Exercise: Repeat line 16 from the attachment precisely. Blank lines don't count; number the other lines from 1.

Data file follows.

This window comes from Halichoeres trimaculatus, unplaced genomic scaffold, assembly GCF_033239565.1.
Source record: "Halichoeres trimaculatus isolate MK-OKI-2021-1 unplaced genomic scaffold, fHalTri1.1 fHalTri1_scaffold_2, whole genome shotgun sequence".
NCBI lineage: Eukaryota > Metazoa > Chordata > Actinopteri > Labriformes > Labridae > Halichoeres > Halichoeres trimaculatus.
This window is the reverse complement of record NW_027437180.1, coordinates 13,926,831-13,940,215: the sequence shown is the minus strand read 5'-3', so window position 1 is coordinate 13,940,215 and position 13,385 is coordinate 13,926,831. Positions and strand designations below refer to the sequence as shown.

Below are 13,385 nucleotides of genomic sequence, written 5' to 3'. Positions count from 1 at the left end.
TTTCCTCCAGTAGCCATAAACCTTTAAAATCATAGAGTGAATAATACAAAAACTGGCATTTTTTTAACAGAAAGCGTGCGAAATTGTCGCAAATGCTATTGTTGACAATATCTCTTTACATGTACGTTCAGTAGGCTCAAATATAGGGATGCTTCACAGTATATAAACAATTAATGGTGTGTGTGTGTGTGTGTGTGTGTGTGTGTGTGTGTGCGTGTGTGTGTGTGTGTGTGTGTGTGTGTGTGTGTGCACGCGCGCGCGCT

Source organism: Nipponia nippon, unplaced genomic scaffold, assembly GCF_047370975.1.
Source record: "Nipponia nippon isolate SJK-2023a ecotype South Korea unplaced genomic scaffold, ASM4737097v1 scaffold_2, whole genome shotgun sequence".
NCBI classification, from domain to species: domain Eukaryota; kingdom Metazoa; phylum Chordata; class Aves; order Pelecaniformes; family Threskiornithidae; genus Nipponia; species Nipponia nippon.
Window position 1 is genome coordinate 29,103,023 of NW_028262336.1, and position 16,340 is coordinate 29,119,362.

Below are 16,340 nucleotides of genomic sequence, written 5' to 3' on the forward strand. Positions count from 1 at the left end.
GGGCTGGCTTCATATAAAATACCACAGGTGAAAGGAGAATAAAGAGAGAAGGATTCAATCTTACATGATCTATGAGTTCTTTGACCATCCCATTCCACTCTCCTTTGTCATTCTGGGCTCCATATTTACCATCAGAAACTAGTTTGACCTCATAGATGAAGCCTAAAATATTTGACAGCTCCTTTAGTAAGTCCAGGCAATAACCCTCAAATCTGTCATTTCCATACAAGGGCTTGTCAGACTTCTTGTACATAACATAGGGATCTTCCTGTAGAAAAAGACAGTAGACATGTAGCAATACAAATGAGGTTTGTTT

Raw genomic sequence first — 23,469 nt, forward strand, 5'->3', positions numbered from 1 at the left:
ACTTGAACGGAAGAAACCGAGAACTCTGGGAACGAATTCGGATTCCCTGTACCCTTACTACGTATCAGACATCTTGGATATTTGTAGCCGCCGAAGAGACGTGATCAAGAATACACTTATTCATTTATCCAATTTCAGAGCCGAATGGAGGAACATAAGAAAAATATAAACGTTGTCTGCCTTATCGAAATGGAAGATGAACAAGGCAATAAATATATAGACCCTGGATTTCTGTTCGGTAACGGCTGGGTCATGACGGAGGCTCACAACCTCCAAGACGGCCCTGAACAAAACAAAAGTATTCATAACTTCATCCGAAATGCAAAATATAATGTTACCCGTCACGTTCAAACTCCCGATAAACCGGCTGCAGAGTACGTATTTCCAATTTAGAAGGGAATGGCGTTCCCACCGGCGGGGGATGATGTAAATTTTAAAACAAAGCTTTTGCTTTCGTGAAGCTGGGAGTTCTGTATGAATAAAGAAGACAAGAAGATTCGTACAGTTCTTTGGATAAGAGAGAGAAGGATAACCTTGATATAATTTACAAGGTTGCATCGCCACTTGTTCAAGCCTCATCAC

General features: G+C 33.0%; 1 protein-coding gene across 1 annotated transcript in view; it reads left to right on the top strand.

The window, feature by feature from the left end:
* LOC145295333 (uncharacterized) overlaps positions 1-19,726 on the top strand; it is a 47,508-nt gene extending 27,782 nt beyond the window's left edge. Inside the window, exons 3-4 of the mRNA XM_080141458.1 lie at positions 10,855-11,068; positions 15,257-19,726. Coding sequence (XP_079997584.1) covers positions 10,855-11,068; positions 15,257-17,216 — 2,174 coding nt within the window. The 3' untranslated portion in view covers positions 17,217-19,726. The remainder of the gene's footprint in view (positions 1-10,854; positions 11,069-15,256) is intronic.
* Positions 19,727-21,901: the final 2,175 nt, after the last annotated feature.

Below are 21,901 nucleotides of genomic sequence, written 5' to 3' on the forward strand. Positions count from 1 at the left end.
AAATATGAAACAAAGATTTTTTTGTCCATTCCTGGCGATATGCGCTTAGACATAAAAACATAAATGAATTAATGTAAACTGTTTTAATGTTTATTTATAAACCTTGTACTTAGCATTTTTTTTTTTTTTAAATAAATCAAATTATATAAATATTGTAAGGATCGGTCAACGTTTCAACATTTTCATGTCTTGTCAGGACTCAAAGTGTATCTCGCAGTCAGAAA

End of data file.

The window, feature by feature from the left end: